Physics Van 3-site Navigational Menu

Physics Van Navigational Menu

Q & A: vector products

Learn more physics!

Most recent answer: 11/15/2014
Q:
Dot and cross product of vectors in real life? not my homework, I was just reading my highschool book and about vectors and I cant help but wondering how two vector quantities multiplied can give a scalar. I know that there are examples but how does it work. Also in real life example howdo you know when vectors are multiplied and when they are added? Plane goes north 300 km then west 500 km, in this case the vectors are added and the resultant is calculated by addition. Now give me one real life example of when we have to calculate by dot product and when by cross product. Thanks
- Shahab khan (age 18)
karachi, pakistan
A:

Vector cross products are a rather specialized tool. They appear in some extremely important physical laws, especially Maxwell's equations for electromagnetism. You can read elsewhere about those. Since the power to run the computer you're using now is probably coming from a generator based on Maxwell's equations, it's a very real-life application. I just a few minutes ago answered a question from Nepal about how magnets can heat up a coil. The current in the coil is driven by a field that's the cross product of the magnetic field and the relative velocity of the coil and the magnet.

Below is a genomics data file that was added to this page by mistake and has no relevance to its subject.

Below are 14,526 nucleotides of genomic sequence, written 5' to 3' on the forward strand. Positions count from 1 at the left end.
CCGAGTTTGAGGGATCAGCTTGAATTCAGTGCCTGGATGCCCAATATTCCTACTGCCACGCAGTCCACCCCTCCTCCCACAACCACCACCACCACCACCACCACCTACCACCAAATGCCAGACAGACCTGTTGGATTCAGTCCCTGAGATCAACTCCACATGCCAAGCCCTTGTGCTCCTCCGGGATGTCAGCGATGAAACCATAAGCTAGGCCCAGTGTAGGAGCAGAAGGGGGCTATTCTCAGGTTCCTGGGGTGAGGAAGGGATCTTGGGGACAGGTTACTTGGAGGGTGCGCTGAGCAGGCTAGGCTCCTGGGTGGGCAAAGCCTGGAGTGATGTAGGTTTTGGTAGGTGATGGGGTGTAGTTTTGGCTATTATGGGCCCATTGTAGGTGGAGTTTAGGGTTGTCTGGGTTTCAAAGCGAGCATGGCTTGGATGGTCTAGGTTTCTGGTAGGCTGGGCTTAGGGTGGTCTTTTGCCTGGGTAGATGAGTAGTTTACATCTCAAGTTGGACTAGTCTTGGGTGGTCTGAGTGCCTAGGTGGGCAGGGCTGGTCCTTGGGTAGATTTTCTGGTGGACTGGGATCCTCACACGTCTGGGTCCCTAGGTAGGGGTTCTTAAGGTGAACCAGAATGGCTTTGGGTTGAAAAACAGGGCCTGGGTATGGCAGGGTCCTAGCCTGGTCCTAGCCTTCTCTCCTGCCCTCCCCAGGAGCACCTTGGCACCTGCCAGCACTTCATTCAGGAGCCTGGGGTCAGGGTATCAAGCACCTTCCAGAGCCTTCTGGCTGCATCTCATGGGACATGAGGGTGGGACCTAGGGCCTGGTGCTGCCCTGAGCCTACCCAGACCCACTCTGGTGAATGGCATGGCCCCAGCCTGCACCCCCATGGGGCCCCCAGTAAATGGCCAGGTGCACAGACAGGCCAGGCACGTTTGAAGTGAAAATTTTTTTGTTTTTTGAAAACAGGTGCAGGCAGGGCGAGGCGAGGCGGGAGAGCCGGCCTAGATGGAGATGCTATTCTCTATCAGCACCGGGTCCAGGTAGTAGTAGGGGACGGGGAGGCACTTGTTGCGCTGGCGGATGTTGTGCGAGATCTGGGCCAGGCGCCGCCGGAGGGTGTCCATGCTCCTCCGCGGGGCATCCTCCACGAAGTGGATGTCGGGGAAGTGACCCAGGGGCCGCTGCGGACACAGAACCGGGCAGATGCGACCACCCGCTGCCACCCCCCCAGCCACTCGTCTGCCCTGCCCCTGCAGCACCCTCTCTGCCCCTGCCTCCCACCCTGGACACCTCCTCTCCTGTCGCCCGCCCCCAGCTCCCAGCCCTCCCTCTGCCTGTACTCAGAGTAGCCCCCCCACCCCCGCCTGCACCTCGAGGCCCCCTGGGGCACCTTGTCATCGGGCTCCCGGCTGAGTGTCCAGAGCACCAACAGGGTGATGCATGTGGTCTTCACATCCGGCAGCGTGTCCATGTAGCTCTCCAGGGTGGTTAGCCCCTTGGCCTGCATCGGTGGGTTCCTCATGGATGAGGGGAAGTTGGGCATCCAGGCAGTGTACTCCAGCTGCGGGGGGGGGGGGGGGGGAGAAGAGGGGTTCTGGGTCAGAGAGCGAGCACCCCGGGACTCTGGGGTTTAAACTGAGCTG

Vector dot products are a much more general tool. The dot product tells us whether two vectors are similar to each other (positive product), opposite (negative), or at about right angles (zero). If you want to know how much a force is changing the energy of a moving object, that power depends on the dot product of the force and the object's velocity. If the object is in a circular orbit, those vectors are at right angles so the dot product is zero and the energy doesn't change.

The dot product isn't limited to these ordinary vectors in 3-D space. It's used for all sorts of more abstract vectors too. For example in statistical predictions, people use regression methods. You might, for example, predict someone's weight based on their height in an approximate linear model. The coefficient (slope) saying how much extra weight is predicted for each increase of height is obtained from a vector dot product, where the two vectors are the lists of everyone's heights and weights. This dot product is then divided by the square root of the dot product of the height vector with itself, giving the weight per height slope.  Once you learn vector dot products it's very hard to imagine thinking of the world without using them.

Mike W.


(published on 11/15/2014)

Follow-up on this answer.